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For evidence of this claim, Hopkins repeated the details of both the incident
mentioned by the December 2016 confidential Frontex report, and copy-pasted
directly, maps and graphs included, from the report by Gefira (2016a) about the October 2016 rescue. She then
turned to themes of criminality, terrorism and the threat of swamping:
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, they have been under constant and targeted attack as part of the weaponisation strategy of the GoS ( Fouad et al. , 2017 ). During the peaceful uprising, anyone found to be assisting wounded demonstrators or activists was prosecuted, tortured and sometimes killed. In 2012 the GoS effectively criminalised medical neutrality through anti-terrorism legislation that allowed prosecution of those treating demonstrators injured by government forces ( Fouad et al. , 2017 ). Doctors working in government hospitals were forced to misfile the cause of death of bodies of
The Politics of Information and Analysis in Food Security
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some are more political – including direct
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access, creating real and imagined security obstacles and bureaucratic
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crisis to be exposed, donors who do not wish to investigate deeply the impact of
counter-terrorism restrictions or who expect to see ‘results’ from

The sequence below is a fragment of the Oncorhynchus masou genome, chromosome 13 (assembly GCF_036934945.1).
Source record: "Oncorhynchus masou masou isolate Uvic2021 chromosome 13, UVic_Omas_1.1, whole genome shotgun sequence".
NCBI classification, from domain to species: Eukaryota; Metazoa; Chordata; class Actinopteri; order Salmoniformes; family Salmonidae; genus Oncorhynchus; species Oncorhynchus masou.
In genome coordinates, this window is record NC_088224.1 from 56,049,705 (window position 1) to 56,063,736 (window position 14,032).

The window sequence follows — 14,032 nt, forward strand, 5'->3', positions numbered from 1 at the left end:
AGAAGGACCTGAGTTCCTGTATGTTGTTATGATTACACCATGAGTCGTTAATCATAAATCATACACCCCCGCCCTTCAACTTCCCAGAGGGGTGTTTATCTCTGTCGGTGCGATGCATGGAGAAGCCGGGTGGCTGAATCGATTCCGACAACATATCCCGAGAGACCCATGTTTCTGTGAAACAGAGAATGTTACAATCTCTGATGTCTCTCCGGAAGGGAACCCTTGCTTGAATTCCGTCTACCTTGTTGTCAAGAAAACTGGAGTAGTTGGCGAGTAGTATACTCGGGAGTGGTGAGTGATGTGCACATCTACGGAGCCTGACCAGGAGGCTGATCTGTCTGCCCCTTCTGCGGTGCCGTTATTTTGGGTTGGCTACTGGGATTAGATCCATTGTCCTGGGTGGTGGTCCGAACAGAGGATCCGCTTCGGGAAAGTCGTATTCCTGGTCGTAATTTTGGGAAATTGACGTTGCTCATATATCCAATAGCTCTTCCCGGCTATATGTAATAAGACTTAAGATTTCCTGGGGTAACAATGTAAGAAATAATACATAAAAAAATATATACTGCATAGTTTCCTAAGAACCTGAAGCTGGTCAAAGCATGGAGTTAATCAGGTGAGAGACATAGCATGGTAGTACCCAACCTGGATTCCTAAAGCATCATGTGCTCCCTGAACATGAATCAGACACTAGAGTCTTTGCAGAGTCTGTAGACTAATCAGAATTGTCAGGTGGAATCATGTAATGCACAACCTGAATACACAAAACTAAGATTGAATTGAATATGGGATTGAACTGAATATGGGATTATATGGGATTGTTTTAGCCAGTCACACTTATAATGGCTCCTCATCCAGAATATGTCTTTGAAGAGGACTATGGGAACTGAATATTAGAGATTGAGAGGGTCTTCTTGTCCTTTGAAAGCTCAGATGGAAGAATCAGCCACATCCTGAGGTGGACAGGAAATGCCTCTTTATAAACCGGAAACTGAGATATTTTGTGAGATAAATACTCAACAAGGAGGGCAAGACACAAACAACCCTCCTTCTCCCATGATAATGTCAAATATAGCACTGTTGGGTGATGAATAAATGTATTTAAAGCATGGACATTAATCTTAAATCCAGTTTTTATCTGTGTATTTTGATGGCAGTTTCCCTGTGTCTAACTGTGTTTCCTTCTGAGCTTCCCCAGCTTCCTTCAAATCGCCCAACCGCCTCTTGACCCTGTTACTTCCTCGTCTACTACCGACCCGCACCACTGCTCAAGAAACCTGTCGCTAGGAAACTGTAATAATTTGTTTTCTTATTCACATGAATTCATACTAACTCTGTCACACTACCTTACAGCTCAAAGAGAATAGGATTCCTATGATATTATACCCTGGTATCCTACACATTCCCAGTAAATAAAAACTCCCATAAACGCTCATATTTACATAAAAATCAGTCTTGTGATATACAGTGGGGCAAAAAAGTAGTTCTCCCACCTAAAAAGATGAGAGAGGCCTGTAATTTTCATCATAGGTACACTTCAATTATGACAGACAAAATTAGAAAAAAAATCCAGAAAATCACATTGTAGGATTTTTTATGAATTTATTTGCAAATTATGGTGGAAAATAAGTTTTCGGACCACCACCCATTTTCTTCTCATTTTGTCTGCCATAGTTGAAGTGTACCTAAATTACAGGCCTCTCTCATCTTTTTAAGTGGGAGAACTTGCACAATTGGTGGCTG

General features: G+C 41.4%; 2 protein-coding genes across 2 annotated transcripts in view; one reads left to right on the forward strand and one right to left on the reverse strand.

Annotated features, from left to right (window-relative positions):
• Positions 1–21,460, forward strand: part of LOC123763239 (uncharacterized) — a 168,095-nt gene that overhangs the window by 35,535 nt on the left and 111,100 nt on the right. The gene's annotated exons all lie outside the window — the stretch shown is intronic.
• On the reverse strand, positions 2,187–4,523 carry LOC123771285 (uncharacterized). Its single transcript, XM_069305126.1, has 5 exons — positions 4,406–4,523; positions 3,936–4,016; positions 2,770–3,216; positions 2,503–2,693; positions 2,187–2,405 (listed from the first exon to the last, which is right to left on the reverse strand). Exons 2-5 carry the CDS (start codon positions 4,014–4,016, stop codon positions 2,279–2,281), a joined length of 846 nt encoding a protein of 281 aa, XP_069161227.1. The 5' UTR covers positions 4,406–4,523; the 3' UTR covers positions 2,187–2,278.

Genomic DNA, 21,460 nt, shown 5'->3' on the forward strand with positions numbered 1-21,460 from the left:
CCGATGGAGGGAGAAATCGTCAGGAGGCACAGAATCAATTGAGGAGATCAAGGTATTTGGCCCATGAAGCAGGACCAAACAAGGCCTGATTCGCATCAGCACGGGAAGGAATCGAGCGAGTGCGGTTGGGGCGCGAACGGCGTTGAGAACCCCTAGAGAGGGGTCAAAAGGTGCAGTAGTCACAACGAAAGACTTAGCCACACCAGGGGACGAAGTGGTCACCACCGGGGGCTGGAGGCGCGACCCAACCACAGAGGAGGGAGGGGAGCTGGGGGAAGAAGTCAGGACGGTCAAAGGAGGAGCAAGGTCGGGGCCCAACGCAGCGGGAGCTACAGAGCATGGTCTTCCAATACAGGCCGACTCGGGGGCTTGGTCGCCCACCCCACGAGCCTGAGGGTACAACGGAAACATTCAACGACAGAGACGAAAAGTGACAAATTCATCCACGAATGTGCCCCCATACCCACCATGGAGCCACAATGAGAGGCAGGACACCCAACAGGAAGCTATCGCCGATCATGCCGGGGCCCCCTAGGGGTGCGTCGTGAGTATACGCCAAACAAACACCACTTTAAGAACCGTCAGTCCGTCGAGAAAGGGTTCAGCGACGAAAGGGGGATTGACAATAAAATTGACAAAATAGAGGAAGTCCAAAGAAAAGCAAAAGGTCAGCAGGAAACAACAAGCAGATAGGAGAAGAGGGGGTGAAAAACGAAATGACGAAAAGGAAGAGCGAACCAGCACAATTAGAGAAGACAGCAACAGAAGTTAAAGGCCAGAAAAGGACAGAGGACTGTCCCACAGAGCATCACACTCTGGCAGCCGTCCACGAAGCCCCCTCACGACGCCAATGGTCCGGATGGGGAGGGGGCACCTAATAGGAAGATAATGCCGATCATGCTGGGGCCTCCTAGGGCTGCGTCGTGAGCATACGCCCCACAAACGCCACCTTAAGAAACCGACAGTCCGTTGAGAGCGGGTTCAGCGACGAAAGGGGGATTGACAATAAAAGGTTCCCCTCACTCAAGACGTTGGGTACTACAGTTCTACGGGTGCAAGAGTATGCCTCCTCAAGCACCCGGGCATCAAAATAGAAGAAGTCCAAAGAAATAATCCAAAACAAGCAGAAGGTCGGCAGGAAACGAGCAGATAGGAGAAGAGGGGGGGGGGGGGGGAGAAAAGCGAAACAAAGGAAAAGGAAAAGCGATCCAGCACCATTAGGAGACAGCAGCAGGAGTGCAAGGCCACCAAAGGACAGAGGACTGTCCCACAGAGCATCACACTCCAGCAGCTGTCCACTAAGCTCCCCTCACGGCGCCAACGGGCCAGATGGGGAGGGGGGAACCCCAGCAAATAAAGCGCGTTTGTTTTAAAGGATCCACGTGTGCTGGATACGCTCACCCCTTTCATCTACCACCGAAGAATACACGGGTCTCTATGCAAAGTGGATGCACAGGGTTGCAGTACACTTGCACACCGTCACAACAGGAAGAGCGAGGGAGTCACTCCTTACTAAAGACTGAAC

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Mobilising the concept of strategic culture, this study develops a framework for understanding developments in German security policy between 1990 and 2003. Germany's contemporary security policies are characterised by a peculiar mix of continuity and change. From abstention in the first Gulf war, to early peacekeeping missions in Bosnia in the early 1990s and a full combat role in Kosovo in 1999, the pace of change in German security policy since the end of the Cold War has been breathtaking. The extent of this change has recently, however, been questioned, as seen most vividly in Berlin's response to ‘9/11’ and its subsequent stalwart opposition to the US-led war on terrorism in Iraq in 2003. Beginning with a consideration of the notion of strategic culture, the study refines and adapts the concept to the case of Germany through a consideration of aspects of the rearmament of West Germany. It then critically evaluates the transformation of the role of the Bundeswehr up to and including the war on terrorism, together with Germany's troubled efforts to enact defence reforms, as well as the complex politics surrounding the policy of conscription. By focusing on both the ‘domestics’ of security policy decision making as well as the changing and often contradictory expectations of Germany's allies, this book provides a comprehensive analysis of the role played by Germany's particular strategic culture in shaping policy choices. It concludes by pointing to the vibrancy of Germany's strategic culture.
reward to terrorism. Still, it has been a huge leap forward, made with an eye to the EU: the reforms were practically the EU stipulation to start accession negotiations with Turkey.
Future developments will tell whether these Turkish moves will be reciprocated by Europe and the West. If positive, Turkish society will become more pluralistic, open, and liberal minded. If negative, radicalism, introversion, religionism, and excessive nationalism will rule the day in Turkey. Time will tell
cultural – as capitulation to terrorism and a recipe for Turkey’s territorial disintegration. And, since the army dictated policy towards the Kurdish rebellion, non-military options have been removed from the range of means available to Turkey in dealing with the uprising. Turkey’s own Kurds have given up moderation and a willingness to come to an understanding with, and integration into, the Turkish mainstream. Their support was gradually moving towards the PKK, the solution ultimately to pursue separation from Turkey, and the creation of Kurdish statehood. The upheaval